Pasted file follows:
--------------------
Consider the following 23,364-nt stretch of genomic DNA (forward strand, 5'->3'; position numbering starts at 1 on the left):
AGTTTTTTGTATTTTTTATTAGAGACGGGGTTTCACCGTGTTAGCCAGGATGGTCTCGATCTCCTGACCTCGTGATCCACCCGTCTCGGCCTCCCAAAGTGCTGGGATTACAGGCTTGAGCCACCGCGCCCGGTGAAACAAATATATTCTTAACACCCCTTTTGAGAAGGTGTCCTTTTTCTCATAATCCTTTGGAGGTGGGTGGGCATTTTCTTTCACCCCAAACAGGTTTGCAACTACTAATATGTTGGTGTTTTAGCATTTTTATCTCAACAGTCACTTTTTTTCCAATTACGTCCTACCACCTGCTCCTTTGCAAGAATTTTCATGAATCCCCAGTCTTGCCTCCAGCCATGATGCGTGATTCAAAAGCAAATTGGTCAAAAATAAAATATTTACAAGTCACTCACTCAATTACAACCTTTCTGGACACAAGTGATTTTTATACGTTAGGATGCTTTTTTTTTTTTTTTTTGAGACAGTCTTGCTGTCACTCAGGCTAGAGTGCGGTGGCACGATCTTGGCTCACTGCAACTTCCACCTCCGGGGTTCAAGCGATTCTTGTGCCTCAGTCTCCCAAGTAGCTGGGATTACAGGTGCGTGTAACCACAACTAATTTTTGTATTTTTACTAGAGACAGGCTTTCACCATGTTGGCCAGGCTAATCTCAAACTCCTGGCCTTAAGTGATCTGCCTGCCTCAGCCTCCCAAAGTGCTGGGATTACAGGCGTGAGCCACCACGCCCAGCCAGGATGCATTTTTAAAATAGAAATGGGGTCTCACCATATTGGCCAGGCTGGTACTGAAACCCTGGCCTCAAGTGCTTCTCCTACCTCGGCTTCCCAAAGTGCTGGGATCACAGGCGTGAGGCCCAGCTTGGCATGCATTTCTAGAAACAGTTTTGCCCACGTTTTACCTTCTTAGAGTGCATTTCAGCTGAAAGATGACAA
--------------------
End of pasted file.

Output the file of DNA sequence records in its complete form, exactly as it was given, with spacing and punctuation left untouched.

Consider the following 23,364-nt stretch of genomic DNA (forward strand, 5'->3'; position numbering starts at 1 on the left):
AGTTTTTTGTATTTTTTATTAGAGACGGGGTTTCACCGTGTTAGCCAGGATGGTCTCGATCTCCTGACCTCGTGATCCACCCGTCTCGGCCTCCCAAAGTGCTGGGATTACAGGCTTGAGCCACCGCGCCCGGTGAAACAAATATATTCTTAACACCCCTTTTGAGAAGGTGTCCTTTTTCTCATAATCCTTTGGAGGTGGGTGGGCATTTTCTTTCACCCCAAACAGGTTTGCAACTACTAATATGTTGGTGTTTTAGCATTTTTATCTCAACAGTCACTTTTTTTCCAATTACGTCCTACCACCTGCTCCTTTGCAAGAATTTTCATGAATCCCCAGTCTTGCCTCCAGCCATGATGCGTGATTCAAAAGCAAATTGGTCAAAAATAAAATATTTACAAGTCACTCACTCAATTACAACCTTTCTGGACACAAGTGATTTTTATACGTTAGGATGCTTTTTTTTTTTTTTTTTGAGACAGTCTTGCTGTCACTCAGGCTAGAGTGCGGTGGCACGATCTTGGCTCACTGCAACTTCCACCTCCGGGGTTCAAGCGATTCTTGTGCCTCAGTCTCCCAAGTAGCTGGGATTACAGGTGCGTGTAACCACAACTAATTTTTGTATTTTTACTAGAGACAGGCTTTCACCATGTTGGCCAGGCTAATCTCAAACTCCTGGCCTTAAGTGATCTGCCTGCCTCAGCCTCCCAAAGTGCTGGGATTACAGGCGTGAGCCACCACGCCCAGCCAGGATGCATTTTTAAAATAGAAATGGGGTCTCACCATATTGGCCAGGCTGGTACTGAAACCCTGGCCTCAAGTGCTTCTCCTACCTCGGCTTCCCAAAGTGCTGGGATCACAGGCGTGAGGCCCAGCTTGGCATGCATTTCTAGAAACAGTTTTGCCCACGTTTTACCTTCTTAGAGTGCATTTCAGCTGAAAGATGACAA